A brief introduction to QR codes, and how they work.
Hint: QR codes have “soft spots” down to the left of center, along the very bottom, and along the right edge. Designing or placing logos is possible without blocking the QR code from being read in many cases. –Michael Holtermann
From Wikipedia, the free encyclopedia.
Top image: QR Code for the URL of the English Wikipedia Mobile main page. Note that the white border is part of the encoding.
A QR Code is a matrix barcode (or two-dimensional code), readable by QR scanners, mobile phones with a camera, and smartphones. The code consists of black modules arranged in a square pattern on white background. The information encoded can be text, URL or other data.
Common in Japan, where it was created by Toyota subsidiary Denso-Wave in 1994, the QR code is one of the most popular types of two-dimensional barcodes. QR is the acronym for Quick Response, as the creator intended the code to allow its contents to be decoded at high speed.
Although initially used for tracking parts in vehicle manufacturing, QR Codes are now used in a much broader context, including both commercial tracking applications and convenience-oriented applications aimed at mobile phone users (known as mobile tagging). QR Codes can be used to display text to the user, to add a vcard contact to the users device, to open a URI or to compose a text message or email. Users can also generate and print their own QR Code for others to scan and use by visiting one of several free QR Code generating sites.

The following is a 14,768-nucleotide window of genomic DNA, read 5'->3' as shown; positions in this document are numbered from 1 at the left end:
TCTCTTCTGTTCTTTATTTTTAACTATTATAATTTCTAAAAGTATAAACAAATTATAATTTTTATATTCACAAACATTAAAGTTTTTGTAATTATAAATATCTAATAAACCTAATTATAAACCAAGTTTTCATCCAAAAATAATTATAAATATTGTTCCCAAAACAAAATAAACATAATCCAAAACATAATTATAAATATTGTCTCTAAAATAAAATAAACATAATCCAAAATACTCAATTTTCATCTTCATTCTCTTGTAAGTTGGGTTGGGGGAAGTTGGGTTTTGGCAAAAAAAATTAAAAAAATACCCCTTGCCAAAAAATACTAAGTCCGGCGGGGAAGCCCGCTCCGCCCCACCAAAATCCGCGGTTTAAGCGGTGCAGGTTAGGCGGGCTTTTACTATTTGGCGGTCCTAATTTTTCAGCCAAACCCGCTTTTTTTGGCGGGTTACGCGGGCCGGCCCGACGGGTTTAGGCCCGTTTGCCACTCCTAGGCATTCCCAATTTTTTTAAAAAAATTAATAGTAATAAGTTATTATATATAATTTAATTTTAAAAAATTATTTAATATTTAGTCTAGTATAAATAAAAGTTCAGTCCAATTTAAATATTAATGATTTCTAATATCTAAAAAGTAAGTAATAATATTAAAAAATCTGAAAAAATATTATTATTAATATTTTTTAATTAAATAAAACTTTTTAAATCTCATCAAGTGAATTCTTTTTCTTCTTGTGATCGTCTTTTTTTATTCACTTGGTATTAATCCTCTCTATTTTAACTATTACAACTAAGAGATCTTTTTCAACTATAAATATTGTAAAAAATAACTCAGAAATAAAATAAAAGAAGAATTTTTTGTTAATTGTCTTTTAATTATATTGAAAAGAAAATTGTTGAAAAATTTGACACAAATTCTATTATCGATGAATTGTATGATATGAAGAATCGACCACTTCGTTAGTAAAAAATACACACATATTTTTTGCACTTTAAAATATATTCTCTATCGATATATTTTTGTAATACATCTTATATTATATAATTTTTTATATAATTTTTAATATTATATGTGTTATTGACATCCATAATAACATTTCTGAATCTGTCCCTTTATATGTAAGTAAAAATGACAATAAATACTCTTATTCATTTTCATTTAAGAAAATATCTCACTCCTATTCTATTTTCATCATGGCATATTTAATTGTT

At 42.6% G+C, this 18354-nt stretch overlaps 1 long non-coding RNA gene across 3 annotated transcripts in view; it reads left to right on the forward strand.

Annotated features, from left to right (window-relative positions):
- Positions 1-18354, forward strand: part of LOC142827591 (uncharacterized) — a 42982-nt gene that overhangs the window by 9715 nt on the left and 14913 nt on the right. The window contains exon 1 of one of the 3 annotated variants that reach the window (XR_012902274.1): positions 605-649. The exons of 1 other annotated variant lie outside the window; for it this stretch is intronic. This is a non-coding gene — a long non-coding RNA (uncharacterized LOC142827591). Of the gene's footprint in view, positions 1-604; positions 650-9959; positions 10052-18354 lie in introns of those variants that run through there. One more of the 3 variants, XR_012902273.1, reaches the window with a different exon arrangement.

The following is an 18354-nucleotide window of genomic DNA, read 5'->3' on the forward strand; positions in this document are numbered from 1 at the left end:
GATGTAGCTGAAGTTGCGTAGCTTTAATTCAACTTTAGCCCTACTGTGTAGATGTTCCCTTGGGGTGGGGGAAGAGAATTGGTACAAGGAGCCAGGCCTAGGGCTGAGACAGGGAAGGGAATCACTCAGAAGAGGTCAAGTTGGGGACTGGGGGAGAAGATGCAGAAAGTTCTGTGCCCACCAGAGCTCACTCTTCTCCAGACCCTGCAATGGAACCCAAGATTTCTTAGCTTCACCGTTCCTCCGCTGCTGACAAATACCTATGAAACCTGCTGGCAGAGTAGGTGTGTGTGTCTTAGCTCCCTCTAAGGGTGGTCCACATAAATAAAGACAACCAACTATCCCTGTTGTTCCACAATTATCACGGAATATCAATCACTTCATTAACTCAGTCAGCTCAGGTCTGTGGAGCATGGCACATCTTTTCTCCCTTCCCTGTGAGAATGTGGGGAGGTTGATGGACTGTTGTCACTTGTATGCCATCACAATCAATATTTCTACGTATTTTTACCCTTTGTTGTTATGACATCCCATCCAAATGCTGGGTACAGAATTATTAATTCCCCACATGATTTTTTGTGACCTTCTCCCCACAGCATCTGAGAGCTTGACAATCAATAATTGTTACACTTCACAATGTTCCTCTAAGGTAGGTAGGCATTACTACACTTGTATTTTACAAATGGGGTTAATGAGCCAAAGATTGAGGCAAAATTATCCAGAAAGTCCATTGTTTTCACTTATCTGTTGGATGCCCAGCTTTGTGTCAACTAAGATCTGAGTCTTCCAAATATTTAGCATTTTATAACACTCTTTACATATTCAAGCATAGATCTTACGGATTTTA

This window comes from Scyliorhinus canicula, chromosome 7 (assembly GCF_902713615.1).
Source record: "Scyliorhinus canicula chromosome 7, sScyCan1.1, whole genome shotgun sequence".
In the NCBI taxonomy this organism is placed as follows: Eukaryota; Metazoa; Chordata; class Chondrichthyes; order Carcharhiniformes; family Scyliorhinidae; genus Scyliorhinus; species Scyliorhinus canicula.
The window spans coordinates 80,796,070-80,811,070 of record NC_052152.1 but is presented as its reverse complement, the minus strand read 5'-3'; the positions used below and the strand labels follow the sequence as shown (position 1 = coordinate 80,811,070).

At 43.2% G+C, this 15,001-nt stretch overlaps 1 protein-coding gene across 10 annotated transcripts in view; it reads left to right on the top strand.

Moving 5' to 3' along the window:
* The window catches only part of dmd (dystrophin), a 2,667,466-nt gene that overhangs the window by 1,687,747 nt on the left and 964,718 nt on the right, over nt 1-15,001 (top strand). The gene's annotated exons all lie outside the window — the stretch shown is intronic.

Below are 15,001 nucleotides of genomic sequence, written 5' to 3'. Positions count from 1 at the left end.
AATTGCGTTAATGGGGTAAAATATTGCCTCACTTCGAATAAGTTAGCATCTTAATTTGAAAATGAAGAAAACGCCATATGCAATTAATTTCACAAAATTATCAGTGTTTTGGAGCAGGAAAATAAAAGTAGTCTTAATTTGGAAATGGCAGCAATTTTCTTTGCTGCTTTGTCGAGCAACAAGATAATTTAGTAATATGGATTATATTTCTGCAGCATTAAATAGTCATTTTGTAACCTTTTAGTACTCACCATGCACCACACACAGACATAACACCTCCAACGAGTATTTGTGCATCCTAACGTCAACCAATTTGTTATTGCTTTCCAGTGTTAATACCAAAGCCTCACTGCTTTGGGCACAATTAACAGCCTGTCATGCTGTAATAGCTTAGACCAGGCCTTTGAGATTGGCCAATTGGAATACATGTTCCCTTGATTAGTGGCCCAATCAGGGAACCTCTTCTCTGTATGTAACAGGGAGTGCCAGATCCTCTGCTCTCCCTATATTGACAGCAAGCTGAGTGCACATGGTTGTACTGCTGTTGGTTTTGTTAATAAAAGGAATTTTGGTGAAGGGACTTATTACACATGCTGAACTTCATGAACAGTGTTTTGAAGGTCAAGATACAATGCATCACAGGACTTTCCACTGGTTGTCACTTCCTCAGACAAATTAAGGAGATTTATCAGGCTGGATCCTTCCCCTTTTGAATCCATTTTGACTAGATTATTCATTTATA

QR Codes storing addresses and URLs may appear in magazines, on signs, buses, business cards, or on just about any object about which users might need information. Users with a camera phone equipped with the correct reader application can scan the image of the QR Code to display text, contact information, connect to a wireless network, or open a web page in the phone’s browser. This act of linking from physical world objects is known as a hardlink or physical world hyperlinks.